Opera Queensland’s CEO & Artistic Director Patrick Nolan directs the popular work with conductor Dane Lam leading a cast of Australia’s finest singers, the Queensland Symphony Orchestra and Opera Queensland Chorus from 15 – 31 July.
QPAC’s Playhouse will sing with set and costumes by fast-rising Australian designer Marg Horwell (Lorelei) and lighting by celebrated opera and theatre designer Bernie Tan-Hayes (Festival of Outback Opera).
The opera opens on the morning of Figaro (Jeremy Kleeman and Timothy Newton) and Susanna’s (Sofia Troncoso and Katie Stenzel) wedding day but their boss, the Count (José Carbó and Shaun Brown), wants Susanna for himself.
And so begins one of the greatest love stories ever told.
“Our new production sets the story in a time where what was understood as power is crumbling as a new world emerges,” Nolan said. “It could be 1786, or is it 2021?”
“The chaos and madness of recent world events in many respects epitomise Mozart’s depiction of a dysfunctional society that can no longer hold itself together. As a composer Mozart had a profound understanding of how music can illuminate a story for maximum dramatic and comedic tension.
“Our role as modern interpreters of the classics is to spark conversations about the relevance of the story to the here and now and The Marriage of Figaro holds a mirror to our most burning issues in 2021.”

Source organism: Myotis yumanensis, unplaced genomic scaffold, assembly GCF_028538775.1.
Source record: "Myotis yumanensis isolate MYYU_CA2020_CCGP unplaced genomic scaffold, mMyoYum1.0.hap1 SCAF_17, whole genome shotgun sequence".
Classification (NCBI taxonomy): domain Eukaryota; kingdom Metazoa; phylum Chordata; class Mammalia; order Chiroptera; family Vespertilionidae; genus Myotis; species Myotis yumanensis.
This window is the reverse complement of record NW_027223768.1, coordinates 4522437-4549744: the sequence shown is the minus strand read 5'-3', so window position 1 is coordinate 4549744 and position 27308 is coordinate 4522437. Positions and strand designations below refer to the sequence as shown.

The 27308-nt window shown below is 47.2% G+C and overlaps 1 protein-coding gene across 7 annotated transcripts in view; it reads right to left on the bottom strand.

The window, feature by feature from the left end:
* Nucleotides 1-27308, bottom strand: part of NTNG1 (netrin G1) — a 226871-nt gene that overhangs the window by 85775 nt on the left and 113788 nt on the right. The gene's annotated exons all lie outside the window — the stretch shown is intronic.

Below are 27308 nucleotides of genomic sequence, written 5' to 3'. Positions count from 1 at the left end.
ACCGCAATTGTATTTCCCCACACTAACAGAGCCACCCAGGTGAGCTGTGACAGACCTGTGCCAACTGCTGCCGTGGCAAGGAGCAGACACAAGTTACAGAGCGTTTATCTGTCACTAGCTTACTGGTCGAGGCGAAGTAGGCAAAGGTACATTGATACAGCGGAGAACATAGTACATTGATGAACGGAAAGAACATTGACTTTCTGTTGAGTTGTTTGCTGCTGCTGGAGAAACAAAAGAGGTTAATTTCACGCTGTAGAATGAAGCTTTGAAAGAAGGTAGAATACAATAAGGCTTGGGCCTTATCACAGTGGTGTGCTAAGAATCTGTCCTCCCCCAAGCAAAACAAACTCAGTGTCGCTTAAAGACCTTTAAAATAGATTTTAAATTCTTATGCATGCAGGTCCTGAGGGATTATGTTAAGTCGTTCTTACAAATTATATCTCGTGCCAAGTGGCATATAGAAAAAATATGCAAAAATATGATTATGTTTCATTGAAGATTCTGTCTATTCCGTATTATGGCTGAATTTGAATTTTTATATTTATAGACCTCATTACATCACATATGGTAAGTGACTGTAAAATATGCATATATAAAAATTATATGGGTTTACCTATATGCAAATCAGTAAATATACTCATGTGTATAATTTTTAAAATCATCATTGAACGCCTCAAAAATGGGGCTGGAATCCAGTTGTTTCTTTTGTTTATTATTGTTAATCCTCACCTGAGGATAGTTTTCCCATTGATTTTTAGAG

This marks the second time Nolan has directed Mozart’s masterpiece – the first time almost 20 years ago for Sydney Conservatorium – and he is excited by how the art form has developed since staging his first Figaro wedding.
“This is the opera that changed the direction of the art form. When it premiered in 1786 audiences were intrigued as they watched real people wrestling with feelings of desire, betrayal, remorse, unbridled lust… feelings they knew well themselves,” Nolan said.
“For this new production, we’ve got an ensemble of exceptional singers who can also act and will really lean into the drama of the piece.
“That is key to Figaro’s enduring legacy. Opera up until that point in time centred on epic narratives about inaccessible characters – gods, demigods, mythical creatures and the like.
“In Figaro, Mozart and librettist Lorenzo Da Ponte introduced us to a unique musical language that is driven by the drama of the story.”
Following Opera Queensland’s politically-charged contemporary season opener Lorelei and Are You Lonesome Tonight, its celebration of country music and opera currently wowing audiences across regional Queensland, Nolan is looking forward to a big, boisterous retelling of a classic.
“There’s a reason The Marriage of Figaro remains one of history’s most enduring operas and one of the world’s most performed,” Nolan said.
“It is full of real, emotionally rich characters – flawed, funny, tragic, witty and very relatable.
“Mozart serves up the comedy of Faulty Towers, the Italian energy of La Dolce Vita and the emotional potency and epic drama of The Sopranos. What’s not to love?”
Due to the demanding repertoire and performance schedule an alternative cast will perform some roles on select dates.